The word quarantine itself was informally shortened to quar and, distinctive to Australian English, quaz and quazza. All of this innovation is mirrored in similar wordplay based on coronavirus and Covid-19: rona (slang for coronavirus); coronacut (quarantine haircut), coronasomnia (pandemic-related insomnia), covidiot (rebuking someone as an idiot for disobeying Covid-19 safety guidelines), and the Covid-10 or the Covid-15 (weight gained in quarantine).

Speaking of Covid-15, other languages generated quarantine wordplay of their own, such as Coronaspeck, the German equivalent to Covid-15 meaning ‘coronavirus fat’. Spreading among French speakers was quatorzaine, referring to the recommended fourteen-day quarantine period and combining the French for ‘quarantine’ (quarantaine) and ‘fourteen’ (quatorze). Taking off anew in Italian was an older term untore, ‘plague spreader’.

For its part, Spanish supplied cuarempena (also cuarenpena; cuarenta combined with pena, or ‘quarantine sadness’ or ‘quarantine depression’); Gran Confinamiento (the ‘Big Isolation’, alluding to mass lockdowns); los coronabonos (‘corona bonos’ or ‘coronavirus bonds’, debt securities issued by the EU); aplausazo (the practice of applauding healthcare workers at a designated time from home); and cuarentenar, ‘to quarantine’, which became established as a valid alternative for the usual verb construction poner en cuarentena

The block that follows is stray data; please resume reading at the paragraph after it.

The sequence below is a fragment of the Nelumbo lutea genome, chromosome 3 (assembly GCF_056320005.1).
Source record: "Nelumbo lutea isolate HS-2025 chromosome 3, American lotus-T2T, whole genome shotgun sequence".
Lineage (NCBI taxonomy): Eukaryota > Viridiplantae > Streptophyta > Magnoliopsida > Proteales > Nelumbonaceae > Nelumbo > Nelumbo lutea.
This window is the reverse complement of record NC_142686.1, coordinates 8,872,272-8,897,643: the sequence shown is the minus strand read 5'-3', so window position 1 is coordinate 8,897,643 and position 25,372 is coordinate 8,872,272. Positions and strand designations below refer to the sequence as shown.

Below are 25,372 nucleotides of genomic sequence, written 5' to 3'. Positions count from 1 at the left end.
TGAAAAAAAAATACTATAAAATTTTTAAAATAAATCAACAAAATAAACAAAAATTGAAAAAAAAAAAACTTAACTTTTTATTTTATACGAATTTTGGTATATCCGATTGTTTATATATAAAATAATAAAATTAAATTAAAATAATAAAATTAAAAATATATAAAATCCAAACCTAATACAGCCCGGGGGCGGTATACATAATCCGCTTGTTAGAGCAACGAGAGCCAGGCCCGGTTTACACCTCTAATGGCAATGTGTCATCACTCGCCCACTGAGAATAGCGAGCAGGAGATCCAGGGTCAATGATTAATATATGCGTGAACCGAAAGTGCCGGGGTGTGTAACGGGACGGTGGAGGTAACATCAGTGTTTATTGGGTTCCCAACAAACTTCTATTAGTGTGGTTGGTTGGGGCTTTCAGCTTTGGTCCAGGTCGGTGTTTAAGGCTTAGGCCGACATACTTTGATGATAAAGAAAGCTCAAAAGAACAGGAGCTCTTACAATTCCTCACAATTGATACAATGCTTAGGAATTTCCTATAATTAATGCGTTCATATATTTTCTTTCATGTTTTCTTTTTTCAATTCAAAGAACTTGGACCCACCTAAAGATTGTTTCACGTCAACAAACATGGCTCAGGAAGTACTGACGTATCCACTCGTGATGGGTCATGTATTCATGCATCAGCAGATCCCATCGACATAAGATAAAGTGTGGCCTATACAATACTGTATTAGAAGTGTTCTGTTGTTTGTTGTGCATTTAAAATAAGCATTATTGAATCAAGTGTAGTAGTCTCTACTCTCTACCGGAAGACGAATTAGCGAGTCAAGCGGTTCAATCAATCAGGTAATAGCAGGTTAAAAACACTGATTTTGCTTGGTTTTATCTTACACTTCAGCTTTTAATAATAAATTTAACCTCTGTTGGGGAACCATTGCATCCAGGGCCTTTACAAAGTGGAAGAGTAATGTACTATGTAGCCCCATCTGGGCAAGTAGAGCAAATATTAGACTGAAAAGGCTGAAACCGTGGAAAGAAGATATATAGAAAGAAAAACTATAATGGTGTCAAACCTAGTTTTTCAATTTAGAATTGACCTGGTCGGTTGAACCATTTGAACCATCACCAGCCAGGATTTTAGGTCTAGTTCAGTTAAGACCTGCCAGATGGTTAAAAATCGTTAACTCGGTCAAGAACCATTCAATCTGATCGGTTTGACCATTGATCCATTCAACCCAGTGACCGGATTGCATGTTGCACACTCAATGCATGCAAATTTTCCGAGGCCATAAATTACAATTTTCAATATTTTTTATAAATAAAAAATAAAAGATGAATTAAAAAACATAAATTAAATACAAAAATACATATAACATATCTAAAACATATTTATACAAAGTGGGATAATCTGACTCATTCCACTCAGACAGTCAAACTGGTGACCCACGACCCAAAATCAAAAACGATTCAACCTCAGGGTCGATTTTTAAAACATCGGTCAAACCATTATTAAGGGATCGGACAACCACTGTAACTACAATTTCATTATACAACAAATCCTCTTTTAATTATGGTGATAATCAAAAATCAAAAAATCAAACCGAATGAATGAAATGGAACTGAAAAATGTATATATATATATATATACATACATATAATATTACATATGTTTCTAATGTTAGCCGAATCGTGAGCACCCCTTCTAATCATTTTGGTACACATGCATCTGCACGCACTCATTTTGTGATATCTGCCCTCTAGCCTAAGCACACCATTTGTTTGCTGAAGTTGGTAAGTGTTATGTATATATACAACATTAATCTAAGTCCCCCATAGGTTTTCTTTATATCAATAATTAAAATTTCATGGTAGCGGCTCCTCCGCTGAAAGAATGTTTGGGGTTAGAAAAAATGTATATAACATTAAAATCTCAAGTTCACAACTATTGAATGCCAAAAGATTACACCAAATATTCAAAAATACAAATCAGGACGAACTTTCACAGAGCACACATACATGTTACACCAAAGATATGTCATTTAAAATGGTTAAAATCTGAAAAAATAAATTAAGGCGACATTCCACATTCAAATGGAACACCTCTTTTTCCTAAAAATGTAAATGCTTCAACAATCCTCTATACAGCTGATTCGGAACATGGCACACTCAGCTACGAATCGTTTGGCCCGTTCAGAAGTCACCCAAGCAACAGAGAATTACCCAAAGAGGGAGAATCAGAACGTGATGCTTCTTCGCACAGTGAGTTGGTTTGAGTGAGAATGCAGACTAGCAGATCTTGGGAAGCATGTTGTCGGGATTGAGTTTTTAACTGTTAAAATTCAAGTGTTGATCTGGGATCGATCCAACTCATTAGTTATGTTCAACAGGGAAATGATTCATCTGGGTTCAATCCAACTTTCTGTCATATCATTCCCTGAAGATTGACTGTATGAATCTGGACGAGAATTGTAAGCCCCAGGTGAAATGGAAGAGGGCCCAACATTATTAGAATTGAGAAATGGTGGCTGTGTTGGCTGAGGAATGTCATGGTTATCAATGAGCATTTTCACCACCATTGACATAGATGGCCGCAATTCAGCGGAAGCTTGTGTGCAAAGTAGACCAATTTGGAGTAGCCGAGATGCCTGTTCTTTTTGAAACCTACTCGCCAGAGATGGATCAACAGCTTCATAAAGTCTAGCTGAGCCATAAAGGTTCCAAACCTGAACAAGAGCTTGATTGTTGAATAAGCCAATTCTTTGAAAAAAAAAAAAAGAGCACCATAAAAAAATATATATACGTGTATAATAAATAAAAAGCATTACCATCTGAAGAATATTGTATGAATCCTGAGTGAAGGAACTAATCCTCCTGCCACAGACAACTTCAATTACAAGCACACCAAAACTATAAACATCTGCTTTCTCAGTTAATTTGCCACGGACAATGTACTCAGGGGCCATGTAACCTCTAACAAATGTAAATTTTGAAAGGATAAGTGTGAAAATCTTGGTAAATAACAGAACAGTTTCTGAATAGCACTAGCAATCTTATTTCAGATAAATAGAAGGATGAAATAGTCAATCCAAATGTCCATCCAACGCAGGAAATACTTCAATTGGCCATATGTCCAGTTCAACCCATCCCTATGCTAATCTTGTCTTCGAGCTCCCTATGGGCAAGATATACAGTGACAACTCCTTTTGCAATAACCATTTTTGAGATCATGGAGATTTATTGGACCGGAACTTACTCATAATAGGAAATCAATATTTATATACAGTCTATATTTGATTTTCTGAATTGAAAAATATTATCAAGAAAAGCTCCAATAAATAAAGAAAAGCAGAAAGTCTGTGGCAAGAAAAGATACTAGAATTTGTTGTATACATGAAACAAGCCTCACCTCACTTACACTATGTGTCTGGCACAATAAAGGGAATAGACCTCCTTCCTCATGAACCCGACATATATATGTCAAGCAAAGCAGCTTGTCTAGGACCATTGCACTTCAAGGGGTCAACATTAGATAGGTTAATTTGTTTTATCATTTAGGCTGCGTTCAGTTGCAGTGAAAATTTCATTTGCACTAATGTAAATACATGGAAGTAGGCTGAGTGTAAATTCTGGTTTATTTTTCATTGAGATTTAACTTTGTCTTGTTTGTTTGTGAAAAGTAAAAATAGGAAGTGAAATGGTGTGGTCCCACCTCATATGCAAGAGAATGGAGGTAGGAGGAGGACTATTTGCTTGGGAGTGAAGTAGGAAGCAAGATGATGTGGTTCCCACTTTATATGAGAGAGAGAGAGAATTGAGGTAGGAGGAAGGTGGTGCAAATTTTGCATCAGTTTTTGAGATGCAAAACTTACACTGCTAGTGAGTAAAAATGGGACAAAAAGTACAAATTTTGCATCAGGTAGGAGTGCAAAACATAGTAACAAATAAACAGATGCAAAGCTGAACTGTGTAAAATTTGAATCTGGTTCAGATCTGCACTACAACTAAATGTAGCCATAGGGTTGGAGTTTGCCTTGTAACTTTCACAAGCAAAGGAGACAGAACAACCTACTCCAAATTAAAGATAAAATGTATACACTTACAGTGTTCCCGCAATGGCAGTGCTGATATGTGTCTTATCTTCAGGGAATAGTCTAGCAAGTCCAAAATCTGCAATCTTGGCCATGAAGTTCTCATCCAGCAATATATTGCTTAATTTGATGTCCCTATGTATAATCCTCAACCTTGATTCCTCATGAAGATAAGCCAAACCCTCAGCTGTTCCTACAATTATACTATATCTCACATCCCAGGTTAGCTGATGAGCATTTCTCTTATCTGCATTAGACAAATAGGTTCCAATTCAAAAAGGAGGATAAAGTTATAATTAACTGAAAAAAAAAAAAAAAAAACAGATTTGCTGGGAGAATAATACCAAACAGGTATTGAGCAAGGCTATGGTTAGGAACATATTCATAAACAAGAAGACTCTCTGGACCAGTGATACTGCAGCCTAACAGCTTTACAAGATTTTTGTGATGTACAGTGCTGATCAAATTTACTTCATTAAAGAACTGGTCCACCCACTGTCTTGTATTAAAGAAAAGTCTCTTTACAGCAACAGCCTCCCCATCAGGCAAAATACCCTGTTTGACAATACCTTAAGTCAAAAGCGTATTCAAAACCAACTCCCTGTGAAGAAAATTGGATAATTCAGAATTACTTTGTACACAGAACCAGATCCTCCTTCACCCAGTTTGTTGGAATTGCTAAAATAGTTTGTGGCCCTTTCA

Language change can never be ‘quarantined’ 

Finally, the new and newly significant vocabulary of Covid-19 required updates to the dictionary at a scale and pace seldom seen in lexicography. In conjunction with Dictionary.com, Lexico’s dictionaries are drawn from the work of Oxford Languages, who have issued hundreds of new and updated entries and senses this year as a result of the tremendous lexical change spurred by the immense social upheaval of 2020.

New entries from the coronavirus update include case fatality rate, contact tracer, CPAP, cytokine storm, frontliner, physical distancing, R number, and spike protein. New senses of existing words include before times, front line, remotely, and shield. In addition to their extensive work on etymologies, audio files, and sensitivity reviews, Oxford Language’s lexicographers also revised thousands of entries—not least of which involved the entry to quarantine itself. These, and many more, updates are coming to Lexico in 2021. Preview key definitions at the end of the article.